US7934311B2 - Methods of manufacturing electrical cables - Google Patents

Methods of manufacturing electrical cables Download PDF

Info

Publication number
US7934311B2
US7934311B2 US12/183,207 US18320708A US7934311B2 US 7934311 B2 US7934311 B2 US 7934311B2 US 18320708 A US18320708 A US 18320708A US 7934311 B2 US7934311 B2 US 7934311B2
Authority
US
United States
Prior art keywords
conductors
layer
plurality
cable
heating
Prior art date
Legal status (The legal status is an assumption and is not a legal conclusion. Google has not performed a legal analysis and makes no representation as to the accuracy of the status listed.)
Active, expires
Application number
US12/183,207
Other versions
US20090038149A1 (en
Inventor
Joseph Varkey
Current Assignee (The listed assignees may be inaccurate. Google has not performed a legal analysis and makes no representation or warranty as to the accuracy of the list.)
Schlumberger Technology Corp
Original Assignee
Schlumberger Technology Corp
Priority date (The priority date is an assumption and is not a legal conclusion. Google has not performed a legal analysis and makes no representation as to the accuracy of the date listed.)
Filing date
Publication date
Priority to US95415607P priority Critical
Application filed by Schlumberger Technology Corp filed Critical Schlumberger Technology Corp
Priority to US12/183,207 priority patent/US7934311B2/en
Priority claimed from FR0855446A external-priority patent/FR2920059B1/en
Assigned to SCHLUMBERGER TECHNOLOGY CORPORATION reassignment SCHLUMBERGER TECHNOLOGY CORPORATION ASSIGNMENT OF ASSIGNORS INTEREST (SEE DOCUMENT FOR DETAILS). Assignors: VARKEY, JOSEPH
Priority claimed from US12/260,646 external-priority patent/US7793409B2/en
Publication of US20090038149A1 publication Critical patent/US20090038149A1/en
Priority claimed from US12/409,568 external-priority patent/US8913863B2/en
Publication of US7934311B2 publication Critical patent/US7934311B2/en
Application granted granted Critical
Application status is Active legal-status Critical
Adjusted expiration legal-status Critical

Links

Images

Classifications

    • HELECTRICITY
    • H01BASIC ELECTRIC ELEMENTS
    • H01BCABLES; CONDUCTORS; INSULATORS; SELECTION OF MATERIALS FOR THEIR CONDUCTIVE, INSULATING OR DIELECTRIC PROPERTIES
    • H01B13/00Apparatus or processes specially adapted for manufacturing conductors or cables
    • H01B13/016Apparatus or processes specially adapted for manufacturing conductors or cables for manufacturing co-axial cables
    • HELECTRICITY
    • H01BASIC ELECTRIC ELEMENTS
    • H01BCABLES; CONDUCTORS; INSULATORS; SELECTION OF MATERIALS FOR THEIR CONDUCTIVE, INSULATING OR DIELECTRIC PROPERTIES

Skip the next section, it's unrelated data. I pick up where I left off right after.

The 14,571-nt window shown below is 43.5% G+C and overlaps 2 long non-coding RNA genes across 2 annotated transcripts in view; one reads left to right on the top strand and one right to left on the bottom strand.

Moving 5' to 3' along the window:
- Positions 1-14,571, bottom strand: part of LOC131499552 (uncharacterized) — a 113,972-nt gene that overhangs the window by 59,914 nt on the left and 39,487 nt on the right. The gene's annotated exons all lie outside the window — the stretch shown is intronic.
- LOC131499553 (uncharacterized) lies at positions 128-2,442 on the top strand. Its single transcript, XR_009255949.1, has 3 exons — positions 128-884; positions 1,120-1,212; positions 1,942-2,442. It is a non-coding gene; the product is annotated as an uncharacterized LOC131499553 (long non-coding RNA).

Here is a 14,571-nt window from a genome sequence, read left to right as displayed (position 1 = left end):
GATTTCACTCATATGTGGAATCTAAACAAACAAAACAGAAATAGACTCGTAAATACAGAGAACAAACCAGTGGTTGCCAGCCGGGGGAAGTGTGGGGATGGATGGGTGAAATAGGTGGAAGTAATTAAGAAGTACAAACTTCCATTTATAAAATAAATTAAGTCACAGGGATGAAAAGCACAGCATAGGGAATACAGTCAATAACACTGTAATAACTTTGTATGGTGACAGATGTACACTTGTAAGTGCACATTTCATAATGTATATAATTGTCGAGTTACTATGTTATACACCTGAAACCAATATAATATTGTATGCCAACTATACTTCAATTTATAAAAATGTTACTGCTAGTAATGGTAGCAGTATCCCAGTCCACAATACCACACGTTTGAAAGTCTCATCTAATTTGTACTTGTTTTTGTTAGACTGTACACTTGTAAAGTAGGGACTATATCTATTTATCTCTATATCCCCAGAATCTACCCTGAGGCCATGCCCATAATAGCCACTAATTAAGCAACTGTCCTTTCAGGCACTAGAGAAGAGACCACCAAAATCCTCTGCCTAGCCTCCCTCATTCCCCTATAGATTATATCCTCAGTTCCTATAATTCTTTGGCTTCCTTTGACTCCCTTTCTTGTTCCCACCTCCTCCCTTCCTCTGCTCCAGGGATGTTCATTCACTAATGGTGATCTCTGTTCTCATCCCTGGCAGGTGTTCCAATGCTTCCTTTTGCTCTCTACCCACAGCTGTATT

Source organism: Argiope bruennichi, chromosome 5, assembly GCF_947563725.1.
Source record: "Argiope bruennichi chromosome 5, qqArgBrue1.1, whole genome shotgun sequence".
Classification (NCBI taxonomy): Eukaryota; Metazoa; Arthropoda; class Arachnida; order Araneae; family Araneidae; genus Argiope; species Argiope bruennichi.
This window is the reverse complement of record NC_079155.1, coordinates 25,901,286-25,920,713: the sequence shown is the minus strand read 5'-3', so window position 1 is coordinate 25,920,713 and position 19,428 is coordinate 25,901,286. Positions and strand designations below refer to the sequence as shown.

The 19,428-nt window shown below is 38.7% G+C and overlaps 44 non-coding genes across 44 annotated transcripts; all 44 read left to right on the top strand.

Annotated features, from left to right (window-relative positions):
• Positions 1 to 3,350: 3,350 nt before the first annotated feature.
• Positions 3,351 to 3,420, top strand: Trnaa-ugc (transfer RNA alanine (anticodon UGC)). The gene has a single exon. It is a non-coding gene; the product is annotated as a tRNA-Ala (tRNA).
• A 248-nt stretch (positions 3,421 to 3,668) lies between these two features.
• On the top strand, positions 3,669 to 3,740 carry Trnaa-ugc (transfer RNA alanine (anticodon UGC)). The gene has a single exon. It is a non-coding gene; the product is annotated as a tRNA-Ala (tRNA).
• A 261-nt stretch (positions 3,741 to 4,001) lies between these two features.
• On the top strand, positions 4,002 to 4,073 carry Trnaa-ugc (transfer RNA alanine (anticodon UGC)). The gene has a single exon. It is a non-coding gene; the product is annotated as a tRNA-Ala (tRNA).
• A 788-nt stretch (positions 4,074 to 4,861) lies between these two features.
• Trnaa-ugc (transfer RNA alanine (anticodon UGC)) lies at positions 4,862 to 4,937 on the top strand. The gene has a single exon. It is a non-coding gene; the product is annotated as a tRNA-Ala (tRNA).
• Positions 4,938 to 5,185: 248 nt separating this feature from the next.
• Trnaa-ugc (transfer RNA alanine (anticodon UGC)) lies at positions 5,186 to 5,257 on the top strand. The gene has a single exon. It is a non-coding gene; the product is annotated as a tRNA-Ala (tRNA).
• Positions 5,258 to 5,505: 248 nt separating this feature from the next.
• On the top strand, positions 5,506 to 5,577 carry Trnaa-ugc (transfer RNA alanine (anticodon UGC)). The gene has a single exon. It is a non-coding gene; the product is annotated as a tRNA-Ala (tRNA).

• H01B13/00Apparatus or processes specially adapted for manufacturing conductors or cables
    • H01B13/06Insulating conductors or cables
    • H01B13/14Insulating conductors or cables by extrusion
    • H01B13/145Pretreatment or after-treatment
    • YGENERAL TAGGING OF NEW TECHNOLOGICAL DEVELOPMENTS; GENERAL TAGGING OF CROSS-SECTIONAL TECHNOLOGIES SPANNING OVER SEVERAL SECTIONS OF THE IPC; TECHNICAL SUBJECTS COVERED BY FORMER USPC CROSS-REFERENCE ART COLLECTIONS [XRACs] AND DIGESTS
    • Y10TECHNICAL SUBJECTS COVERED BY FORMER USPC
    • Y10TTECHNICAL SUBJECTS COVERED BY FORMER US CLASSIFICATION
    • Y10T29/00Metal working
    • Y10T29/49Method of mechanical manufacture
    • Y10T29/49002Electrical device making
    • Y10T29/49117Conductor or circuit manufacturing
    • YGENERAL TAGGING OF NEW TECHNOLOGICAL DEVELOPMENTS; GENERAL TAGGING OF CROSS-SECTIONAL TECHNOLOGIES SPANNING OVER SEVERAL SECTIONS OF THE IPC; TECHNICAL SUBJECTS COVERED BY FORMER USPC CROSS-REFERENCE ART COLLECTIONS [XRACs] AND DIGESTS
    • Y10TECHNICAL SUBJECTS COVERED BY FORMER USPC
    • Y10TTECHNICAL SUBJECTS COVERED BY FORMER US CLASSIFICATION
    • Y10T29/00Metal working
    • Y10T29/49Method of mechanical manufacture
    • Y10T29/49002Electrical device making
    • Y10T29/49117Conductor or circuit manufacturing
    • Y10T29/49123Co-axial cable
    • YGENERAL TAGGING OF NEW TECHNOLOGICAL DEVELOPMENTS; GENERAL TAGGING OF CROSS-SECTIONAL TECHNOLOGIES SPANNING OVER SEVERAL SECTIONS OF THE IPC; TECHNICAL SUBJECTS COVERED BY FORMER USPC CROSS-REFERENCE ART COLLECTIONS [XRACs] AND DIGESTS
    • Y10TECHNICAL SUBJECTS COVERED BY FORMER USPC
    • Y10TTECHNICAL SUBJECTS COVERED BY FORMER US CLASSIFICATION
    • Y10T29/00Metal working
    • Y10T29/49Method of mechanical manufacture
    • Y10T29/49002Electrical device making
    • Y10T29/49117Conductor or circuit manufacturing
    • Y10T29/49124On flat or curved insulated base, e.g., printed circuit, etc.
    • Y10T29/49155Manufacturing circuit on or in base
    • Y10T29/49162Manufacturing circuit on or in base by using wire as conductive path

Abstract

A method of forming at least a portion of a cable comprises providing at least one conductor, extruding at least an inner layer of polymeric insulation over the at least one conductor to form a cable conductor core, embedding a plurality of conductors into the inner layer of the cable conductor core, and extruding an outer layer of polymeric insulation over the cable conductor core and the plurality of conductors and bonding the inner layer to the outer layer to form the cable and provide a contiguous bond between the inner layer, the conductors, and the outer layer, wherein embedding comprises heating a one of the inner layer and the conductors prior to embedding the conductors into the inner layer.

Description

CROSS-REFERENCE TO RELATED APPLICATION

This application is entitled to the benefit of, and claims priority to, provisional patent application U.S. 60/954,156 filed Aug. 6, 2007, the entire disclosure of which is incorporated herein by reference.